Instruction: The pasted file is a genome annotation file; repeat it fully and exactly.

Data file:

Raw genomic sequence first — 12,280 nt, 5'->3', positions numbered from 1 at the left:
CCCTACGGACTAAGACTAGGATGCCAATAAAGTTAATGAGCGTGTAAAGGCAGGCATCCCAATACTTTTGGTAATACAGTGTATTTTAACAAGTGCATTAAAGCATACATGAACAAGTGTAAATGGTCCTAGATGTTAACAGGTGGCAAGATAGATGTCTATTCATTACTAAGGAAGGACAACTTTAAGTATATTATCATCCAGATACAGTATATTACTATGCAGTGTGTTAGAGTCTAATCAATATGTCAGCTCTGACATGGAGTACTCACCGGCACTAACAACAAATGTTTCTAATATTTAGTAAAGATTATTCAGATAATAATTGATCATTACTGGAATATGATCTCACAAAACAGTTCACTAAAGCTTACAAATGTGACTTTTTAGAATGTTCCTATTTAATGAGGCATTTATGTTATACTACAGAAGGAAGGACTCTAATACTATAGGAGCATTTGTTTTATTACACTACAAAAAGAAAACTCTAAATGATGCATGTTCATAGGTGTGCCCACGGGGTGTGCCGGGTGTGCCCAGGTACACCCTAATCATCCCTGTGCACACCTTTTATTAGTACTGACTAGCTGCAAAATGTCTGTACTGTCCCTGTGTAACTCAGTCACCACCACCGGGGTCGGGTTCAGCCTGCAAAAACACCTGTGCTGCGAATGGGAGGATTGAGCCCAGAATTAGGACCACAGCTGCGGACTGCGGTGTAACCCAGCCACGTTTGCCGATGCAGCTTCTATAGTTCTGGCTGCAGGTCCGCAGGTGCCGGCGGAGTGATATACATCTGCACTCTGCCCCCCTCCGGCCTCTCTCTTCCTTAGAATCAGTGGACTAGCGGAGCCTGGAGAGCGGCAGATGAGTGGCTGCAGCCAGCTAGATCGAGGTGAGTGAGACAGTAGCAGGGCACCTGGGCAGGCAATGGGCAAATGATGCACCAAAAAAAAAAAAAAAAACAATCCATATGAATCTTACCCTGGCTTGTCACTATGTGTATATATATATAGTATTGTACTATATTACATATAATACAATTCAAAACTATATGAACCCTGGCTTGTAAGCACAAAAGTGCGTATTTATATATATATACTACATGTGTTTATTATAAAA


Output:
Raw genomic sequence first — 12,280 nt, 5'->3', positions numbered from 1 at the left:
CCCTACGGACTAAGACTAGGATGCCAATAAAGTTAATGAGCGTGTAAAGGCAGGCATCCCAATACTTTTGGTAATACAGTGTATTTTAACAAGTGCATTAAAGCATACATGAACAAGTGTAAATGGTCCTAGATGTTAACAGGTGGCAAGATAGATGTCTATTCATTACTAAGGAAGGACAACTTTAAGTATATTATCATCCAGATACAGTATATTACTATGCAGTGTGTTAGAGTCTAATCAATATGTCAGCTCTGACATGGAGTACTCACCGGCACTAACAACAAATGTTTCTAATATTTAGTAAAGATTATTCAGATAATAATTGATCATTACTGGAATATGATCTCACAAAACAGTTCACTAAAGCTTACAAATGTGACTTTTTAGAATGTTCCTATTTAATGAGGCATTTATGTTATACTACAGAAGGAAGGACTCTAATACTATAGGAGCATTTGTTTTATTACACTACAAAAAGAAAACTCTAAATGATGCATGTTCATAGGTGTGCCCACGGGGTGTGCCGGGTGTGCCCAGGTACACCCTAATCATCCCTGTGCACACCTTTTATTAGTACTGACTAGCTGCAAAATGTCTGTACTGTCCCTGTGTAACTCAGTCACCACCACCGGGGTCGGGTTCAGCCTGCAAAAACACCTGTGCTGCGAATGGGAGGATTGAGCCCAGAATTAGGACCACAGCTGCGGACTGCGGTGTAACCCAGCCACGTTTGCCGATGCAGCTTCTATAGTTCTGGCTGCAGGTCCGCAGGTGCCGGCGGAGTGATATACATCTGCACTCTGCCCCCCTCCGGCCTCTCTCTTCCTTAGAATCAGTGGACTAGCGGAGCCTGGAGAGCGGCAGATGAGTGGCTGCAGCCAGCTAGATCGAGGTGAGTGAGACAGTAGCAGGGCACCTGGGCAGGCAATGGGCAAATGATGCACCAAAAAAAAAAAAAAAAACAATCCATATGAATCTTACCCTGGCTTGTCACTATGTGTATATATATATAGTATTGTACTATATTACATATAATACAATTCAAAACTATATGAACCCTGGCTTGTAAGCACAAAAGTGCGTATTTATATATATATACTACATGTGTTTATTATAAAA